What's That Bug? does not endorse extermination

January 10, 2010
Saw this on the Grand Canyon rafting trip in 2008, my friend may have submitted it before, but I’m unable to locate it

Paper Wasp

Western Cicada Killer

Hi Ava,
This is a Paper Wasp in the genus Polistes, but the markings do not exactly match any of the species represented on BugGuide, though two species that are found in Arizona, Polistes apachus and Polistes arizonensis, has a similar coloration.  According to BugGuide, the wasps in the genus Polistes are:  “Large social wasps with long legs, usually brown, yellow markings typically less extensive than yellow jackets and hornets (Vespinae). Visit flowers. Build distinctive paper nests attached to a surface by a stalk. No outer covering of cells as in the Vespinae.  Males have curly antennae and yellow faces, exception being P. annularis males, which have red faces just like females.
”  The angle of your photo isn’t exactly right to be certain, but it appears your specimen might have a yellow face indicating it is a male.  We will try to get Eric Eaton’s opinion on this posting.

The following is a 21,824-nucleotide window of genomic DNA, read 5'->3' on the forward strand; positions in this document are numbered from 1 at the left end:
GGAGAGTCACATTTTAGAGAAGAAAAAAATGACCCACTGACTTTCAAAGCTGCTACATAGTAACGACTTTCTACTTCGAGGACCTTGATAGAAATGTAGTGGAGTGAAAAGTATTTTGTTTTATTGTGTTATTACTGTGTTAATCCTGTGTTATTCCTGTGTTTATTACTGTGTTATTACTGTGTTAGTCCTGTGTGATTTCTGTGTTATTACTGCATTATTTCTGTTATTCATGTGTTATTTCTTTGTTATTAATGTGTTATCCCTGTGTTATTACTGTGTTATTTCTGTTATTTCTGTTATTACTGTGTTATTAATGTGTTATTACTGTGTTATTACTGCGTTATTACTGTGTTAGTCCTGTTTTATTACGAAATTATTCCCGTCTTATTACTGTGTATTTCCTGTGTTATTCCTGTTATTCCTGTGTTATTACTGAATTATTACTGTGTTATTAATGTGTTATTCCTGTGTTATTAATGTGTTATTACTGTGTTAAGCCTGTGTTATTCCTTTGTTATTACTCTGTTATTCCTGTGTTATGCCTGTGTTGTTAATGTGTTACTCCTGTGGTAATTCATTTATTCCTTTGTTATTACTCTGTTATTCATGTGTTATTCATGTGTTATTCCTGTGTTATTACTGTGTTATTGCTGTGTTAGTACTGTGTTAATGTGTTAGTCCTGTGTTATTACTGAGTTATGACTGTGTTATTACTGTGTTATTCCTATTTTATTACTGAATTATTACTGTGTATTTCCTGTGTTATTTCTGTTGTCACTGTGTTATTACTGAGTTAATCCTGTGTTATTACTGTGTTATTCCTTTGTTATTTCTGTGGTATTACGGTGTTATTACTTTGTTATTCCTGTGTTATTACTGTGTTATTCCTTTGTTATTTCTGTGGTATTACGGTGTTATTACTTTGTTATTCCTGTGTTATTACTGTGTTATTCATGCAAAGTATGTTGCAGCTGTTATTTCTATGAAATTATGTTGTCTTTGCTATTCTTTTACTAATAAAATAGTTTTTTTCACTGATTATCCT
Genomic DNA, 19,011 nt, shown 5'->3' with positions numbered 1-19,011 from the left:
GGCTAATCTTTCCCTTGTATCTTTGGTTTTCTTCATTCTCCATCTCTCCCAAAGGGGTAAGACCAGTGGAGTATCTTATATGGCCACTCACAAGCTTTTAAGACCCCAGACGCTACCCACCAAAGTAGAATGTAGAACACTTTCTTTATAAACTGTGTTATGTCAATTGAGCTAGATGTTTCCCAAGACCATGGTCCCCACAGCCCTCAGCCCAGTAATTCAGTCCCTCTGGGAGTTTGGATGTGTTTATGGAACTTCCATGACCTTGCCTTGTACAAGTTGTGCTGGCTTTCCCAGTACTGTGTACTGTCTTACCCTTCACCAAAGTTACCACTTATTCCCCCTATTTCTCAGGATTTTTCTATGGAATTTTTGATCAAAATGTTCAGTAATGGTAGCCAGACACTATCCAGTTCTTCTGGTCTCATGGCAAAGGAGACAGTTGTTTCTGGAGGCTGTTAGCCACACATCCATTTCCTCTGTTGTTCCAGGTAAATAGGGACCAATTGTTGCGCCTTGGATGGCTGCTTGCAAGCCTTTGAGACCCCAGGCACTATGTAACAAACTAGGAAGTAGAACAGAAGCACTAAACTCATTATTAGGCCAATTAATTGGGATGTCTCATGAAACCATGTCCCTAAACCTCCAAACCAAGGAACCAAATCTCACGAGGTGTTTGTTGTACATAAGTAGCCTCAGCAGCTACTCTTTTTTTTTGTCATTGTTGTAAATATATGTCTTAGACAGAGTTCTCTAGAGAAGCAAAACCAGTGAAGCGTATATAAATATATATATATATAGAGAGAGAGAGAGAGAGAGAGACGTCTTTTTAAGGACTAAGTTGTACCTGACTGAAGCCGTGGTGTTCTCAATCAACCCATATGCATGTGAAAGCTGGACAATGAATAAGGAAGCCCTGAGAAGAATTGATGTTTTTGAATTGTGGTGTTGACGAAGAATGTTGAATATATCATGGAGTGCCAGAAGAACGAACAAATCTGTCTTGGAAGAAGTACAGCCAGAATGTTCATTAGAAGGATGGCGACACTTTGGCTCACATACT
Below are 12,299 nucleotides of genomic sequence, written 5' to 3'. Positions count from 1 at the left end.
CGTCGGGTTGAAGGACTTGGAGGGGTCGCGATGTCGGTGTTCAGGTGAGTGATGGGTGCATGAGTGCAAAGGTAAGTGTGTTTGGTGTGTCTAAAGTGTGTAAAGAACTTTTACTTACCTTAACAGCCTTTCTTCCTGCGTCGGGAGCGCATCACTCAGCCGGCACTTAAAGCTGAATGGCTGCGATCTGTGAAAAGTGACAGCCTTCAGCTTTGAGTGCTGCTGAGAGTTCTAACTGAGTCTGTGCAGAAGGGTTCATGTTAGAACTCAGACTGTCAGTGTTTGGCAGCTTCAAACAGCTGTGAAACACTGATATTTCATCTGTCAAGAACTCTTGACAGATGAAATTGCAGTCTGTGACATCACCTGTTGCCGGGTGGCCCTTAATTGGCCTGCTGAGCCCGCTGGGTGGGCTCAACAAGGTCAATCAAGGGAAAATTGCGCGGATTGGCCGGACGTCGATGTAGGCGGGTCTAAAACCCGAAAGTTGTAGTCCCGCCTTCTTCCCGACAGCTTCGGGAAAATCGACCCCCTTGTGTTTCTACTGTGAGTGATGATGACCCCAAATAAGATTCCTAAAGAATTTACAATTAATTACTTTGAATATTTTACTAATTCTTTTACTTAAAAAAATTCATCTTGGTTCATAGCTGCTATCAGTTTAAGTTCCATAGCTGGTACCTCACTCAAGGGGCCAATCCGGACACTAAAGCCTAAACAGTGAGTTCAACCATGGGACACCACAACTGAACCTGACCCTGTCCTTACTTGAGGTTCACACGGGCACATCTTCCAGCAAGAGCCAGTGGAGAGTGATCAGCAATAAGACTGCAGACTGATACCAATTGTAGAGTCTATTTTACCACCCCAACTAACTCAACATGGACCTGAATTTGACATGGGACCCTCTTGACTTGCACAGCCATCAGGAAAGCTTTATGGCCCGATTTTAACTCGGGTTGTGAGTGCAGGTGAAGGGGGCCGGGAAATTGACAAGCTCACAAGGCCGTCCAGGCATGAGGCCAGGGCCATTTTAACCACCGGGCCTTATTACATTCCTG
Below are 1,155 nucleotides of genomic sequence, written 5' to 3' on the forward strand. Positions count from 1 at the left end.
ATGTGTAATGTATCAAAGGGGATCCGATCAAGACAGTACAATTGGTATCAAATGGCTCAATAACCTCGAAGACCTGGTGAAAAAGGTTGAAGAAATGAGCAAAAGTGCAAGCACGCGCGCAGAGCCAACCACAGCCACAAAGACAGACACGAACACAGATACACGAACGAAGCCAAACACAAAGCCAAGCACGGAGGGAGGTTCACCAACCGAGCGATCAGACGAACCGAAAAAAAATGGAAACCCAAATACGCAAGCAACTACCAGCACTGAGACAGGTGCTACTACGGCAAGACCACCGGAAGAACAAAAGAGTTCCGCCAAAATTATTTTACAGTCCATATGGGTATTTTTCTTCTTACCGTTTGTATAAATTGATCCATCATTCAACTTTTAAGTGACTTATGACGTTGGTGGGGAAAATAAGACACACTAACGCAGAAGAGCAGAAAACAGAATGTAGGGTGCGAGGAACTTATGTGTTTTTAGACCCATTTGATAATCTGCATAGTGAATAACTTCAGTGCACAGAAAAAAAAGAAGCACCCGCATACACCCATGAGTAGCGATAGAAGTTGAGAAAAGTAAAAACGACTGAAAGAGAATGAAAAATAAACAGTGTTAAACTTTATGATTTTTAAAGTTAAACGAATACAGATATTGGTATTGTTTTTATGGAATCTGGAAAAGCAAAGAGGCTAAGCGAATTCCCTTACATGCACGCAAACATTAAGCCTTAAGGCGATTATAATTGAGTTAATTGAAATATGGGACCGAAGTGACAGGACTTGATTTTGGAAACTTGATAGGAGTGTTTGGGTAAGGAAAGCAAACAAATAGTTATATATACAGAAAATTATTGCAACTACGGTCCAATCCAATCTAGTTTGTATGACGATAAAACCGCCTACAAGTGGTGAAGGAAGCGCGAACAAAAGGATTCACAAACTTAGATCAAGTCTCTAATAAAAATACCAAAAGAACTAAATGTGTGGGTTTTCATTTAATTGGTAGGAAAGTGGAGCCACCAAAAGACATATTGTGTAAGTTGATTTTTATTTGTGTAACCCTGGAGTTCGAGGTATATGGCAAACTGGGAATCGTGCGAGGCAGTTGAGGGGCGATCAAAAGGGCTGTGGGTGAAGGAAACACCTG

Update:  June 8, 2010
Thanks to a comment by Ron Hennessey, we now know that this is a heretofore unrepresented species on our site, a Western Cicada Killer, Sphecius grandis, which is well represented on BugGuide.

What's That Bug? does not endorse extermination

2 Responses to Western Cicada Killer, not Paper Wasp

  1. Ron Hennessey says:

    This wasp is a cicada killer, Sphecius sp. The pronotum doesn’t extend diagonally back to the tegulae as it would in a vespid.

    • bugman says:

      Thanks so much for this correction Ron. It is the first example we have received of a Western Cicada Killer, Sphecius grandis.

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